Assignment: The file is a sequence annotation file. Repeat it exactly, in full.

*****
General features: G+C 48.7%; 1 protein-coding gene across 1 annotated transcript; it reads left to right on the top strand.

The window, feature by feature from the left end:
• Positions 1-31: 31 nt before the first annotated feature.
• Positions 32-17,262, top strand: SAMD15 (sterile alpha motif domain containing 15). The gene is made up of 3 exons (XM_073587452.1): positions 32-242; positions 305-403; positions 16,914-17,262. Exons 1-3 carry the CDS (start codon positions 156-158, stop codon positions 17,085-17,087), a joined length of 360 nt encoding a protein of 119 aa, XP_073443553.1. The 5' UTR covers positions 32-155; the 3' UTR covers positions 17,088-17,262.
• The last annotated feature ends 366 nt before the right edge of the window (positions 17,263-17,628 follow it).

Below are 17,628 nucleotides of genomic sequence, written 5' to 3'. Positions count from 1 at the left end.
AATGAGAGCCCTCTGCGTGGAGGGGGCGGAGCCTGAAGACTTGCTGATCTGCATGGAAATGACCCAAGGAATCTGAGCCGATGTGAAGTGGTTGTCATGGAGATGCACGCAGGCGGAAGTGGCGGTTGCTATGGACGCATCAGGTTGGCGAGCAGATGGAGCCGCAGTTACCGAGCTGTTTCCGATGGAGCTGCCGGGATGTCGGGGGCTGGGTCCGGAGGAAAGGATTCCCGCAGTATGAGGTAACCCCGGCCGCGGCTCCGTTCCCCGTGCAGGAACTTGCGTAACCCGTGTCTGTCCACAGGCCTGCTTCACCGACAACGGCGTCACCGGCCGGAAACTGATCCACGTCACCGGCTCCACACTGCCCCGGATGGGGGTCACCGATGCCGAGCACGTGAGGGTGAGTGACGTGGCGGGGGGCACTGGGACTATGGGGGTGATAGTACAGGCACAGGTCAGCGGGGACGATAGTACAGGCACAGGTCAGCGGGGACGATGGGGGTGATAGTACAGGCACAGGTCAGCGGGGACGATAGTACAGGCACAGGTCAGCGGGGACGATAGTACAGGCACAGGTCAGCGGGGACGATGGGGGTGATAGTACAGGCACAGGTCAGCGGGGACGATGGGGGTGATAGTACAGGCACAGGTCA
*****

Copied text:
General features: G+C 48.7%; 1 protein-coding gene across 1 annotated transcript; it reads left to right on the top strand.

The window, feature by feature from the left end:
• Positions 1-31: 31 nt before the first annotated feature.
• Positions 32-17,262, top strand: SAMD15 (sterile alpha motif domain containing 15). The gene is made up of 3 exons (XM_073587452.1): positions 32-242; positions 305-403; positions 16,914-17,262. Exons 1-3 carry the CDS (start codon positions 156-158, stop codon positions 17,085-17,087), a joined length of 360 nt encoding a protein of 119 aa, XP_073443553.1. The 5' UTR covers positions 32-155; the 3' UTR covers positions 17,088-17,262.
• The last annotated feature ends 366 nt before the right edge of the window (positions 17,263-17,628 follow it).

Below are 17,628 nucleotides of genomic sequence, written 5' to 3'. Positions count from 1 at the left end.
AATGAGAGCCCTCTGCGTGGAGGGGGCGGAGCCTGAAGACTTGCTGATCTGCATGGAAATGACCCAAGGAATCTGAGCCGATGTGAAGTGGTTGTCATGGAGATGCACGCAGGCGGAAGTGGCGGTTGCTATGGACGCATCAGGTTGGCGAGCAGATGGAGCCGCAGTTACCGAGCTGTTTCCGATGGAGCTGCCGGGATGTCGGGGGCTGGGTCCGGAGGAAAGGATTCCCGCAGTATGAGGTAACCCCGGCCGCGGCTCCGTTCCCCGTGCAGGAACTTGCGTAACCCGTGTCTGTCCACAGGCCTGCTTCACCGACAACGGCGTCACCGGCCGGAAACTGATCCACGTCACCGGCTCCACACTGCCCCGGATGGGGGTCACCGATGCCGAGCACGTGAGGGTGAGTGACGTGGCGGGGGGCACTGGGACTATGGGGGTGATAGTACAGGCACAGGTCAGCGGGGACGATAGTACAGGCACAGGTCAGCGGGGACGATGGGGGTGATAGTACAGGCACAGGTCAGCGGGGACGATAGTACAGGCACAGGTCAGCGGGGACGATAGTACAGGCACAGGTCAGCGGGGACGATGGGGGTGATAGTACAGGCACAGGTCAGCGGGGACGATGGGGGTGATAGTACAGGCACAGGTCA